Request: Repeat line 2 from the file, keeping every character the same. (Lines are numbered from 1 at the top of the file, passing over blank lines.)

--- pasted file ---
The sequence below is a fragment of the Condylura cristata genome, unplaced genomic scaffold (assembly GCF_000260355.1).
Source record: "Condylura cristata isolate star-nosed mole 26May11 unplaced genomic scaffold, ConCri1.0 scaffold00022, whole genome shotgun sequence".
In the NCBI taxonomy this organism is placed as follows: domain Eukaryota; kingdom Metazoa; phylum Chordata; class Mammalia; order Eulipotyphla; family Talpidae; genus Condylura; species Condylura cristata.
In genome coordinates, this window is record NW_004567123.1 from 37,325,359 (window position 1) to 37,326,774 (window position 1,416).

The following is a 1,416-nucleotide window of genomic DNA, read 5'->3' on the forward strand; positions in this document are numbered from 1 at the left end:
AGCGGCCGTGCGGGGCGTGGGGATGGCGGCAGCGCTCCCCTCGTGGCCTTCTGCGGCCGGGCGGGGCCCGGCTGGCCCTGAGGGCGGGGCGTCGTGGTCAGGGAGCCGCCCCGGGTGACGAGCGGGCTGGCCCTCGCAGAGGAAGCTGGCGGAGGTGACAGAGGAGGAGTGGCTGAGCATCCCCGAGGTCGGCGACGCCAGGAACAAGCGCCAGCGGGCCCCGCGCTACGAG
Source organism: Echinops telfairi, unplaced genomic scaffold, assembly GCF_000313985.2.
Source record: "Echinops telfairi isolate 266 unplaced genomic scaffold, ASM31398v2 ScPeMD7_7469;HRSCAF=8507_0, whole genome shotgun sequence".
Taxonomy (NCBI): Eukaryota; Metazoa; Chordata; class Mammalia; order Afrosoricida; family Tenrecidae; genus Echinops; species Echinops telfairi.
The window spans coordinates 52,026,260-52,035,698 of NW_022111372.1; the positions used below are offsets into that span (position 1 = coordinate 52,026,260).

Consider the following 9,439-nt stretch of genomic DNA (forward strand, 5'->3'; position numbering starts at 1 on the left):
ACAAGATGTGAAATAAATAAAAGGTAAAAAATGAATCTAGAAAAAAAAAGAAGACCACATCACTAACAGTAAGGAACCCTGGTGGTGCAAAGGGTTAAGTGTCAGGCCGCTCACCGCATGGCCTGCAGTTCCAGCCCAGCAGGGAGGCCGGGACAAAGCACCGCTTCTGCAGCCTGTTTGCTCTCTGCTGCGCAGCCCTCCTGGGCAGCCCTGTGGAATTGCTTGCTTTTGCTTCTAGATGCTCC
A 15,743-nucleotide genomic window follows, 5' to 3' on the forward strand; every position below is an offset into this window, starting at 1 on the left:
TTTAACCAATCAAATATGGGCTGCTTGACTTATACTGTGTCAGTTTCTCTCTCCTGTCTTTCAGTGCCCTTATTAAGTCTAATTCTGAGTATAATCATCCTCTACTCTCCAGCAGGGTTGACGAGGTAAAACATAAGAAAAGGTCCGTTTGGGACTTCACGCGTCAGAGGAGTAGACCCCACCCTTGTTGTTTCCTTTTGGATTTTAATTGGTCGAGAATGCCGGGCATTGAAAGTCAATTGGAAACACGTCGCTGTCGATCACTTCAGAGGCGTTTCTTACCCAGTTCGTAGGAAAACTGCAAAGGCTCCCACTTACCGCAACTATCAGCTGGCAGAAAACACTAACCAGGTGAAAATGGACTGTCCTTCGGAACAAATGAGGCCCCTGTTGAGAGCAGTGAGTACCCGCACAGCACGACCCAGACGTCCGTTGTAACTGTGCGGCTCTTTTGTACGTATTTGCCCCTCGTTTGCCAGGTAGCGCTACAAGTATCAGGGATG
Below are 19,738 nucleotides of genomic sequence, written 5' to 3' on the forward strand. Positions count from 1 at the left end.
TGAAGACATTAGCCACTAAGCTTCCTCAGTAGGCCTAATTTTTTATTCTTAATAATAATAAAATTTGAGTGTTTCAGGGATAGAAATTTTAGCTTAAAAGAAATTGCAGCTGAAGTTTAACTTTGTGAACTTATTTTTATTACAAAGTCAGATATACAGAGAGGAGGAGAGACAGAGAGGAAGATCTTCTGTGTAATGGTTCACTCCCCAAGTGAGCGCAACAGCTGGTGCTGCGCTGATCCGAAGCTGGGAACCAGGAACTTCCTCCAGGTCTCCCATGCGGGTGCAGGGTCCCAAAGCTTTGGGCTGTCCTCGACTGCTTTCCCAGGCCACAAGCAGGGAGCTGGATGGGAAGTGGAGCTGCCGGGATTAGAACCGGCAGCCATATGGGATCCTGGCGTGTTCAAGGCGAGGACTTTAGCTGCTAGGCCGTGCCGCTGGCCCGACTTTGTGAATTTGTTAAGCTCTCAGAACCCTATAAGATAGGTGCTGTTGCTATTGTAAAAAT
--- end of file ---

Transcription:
Source record: "Condylura cristata isolate star-nosed mole 26May11 unplaced genomic scaffold, ConCri1.0 scaffold00022, whole genome shotgun sequence".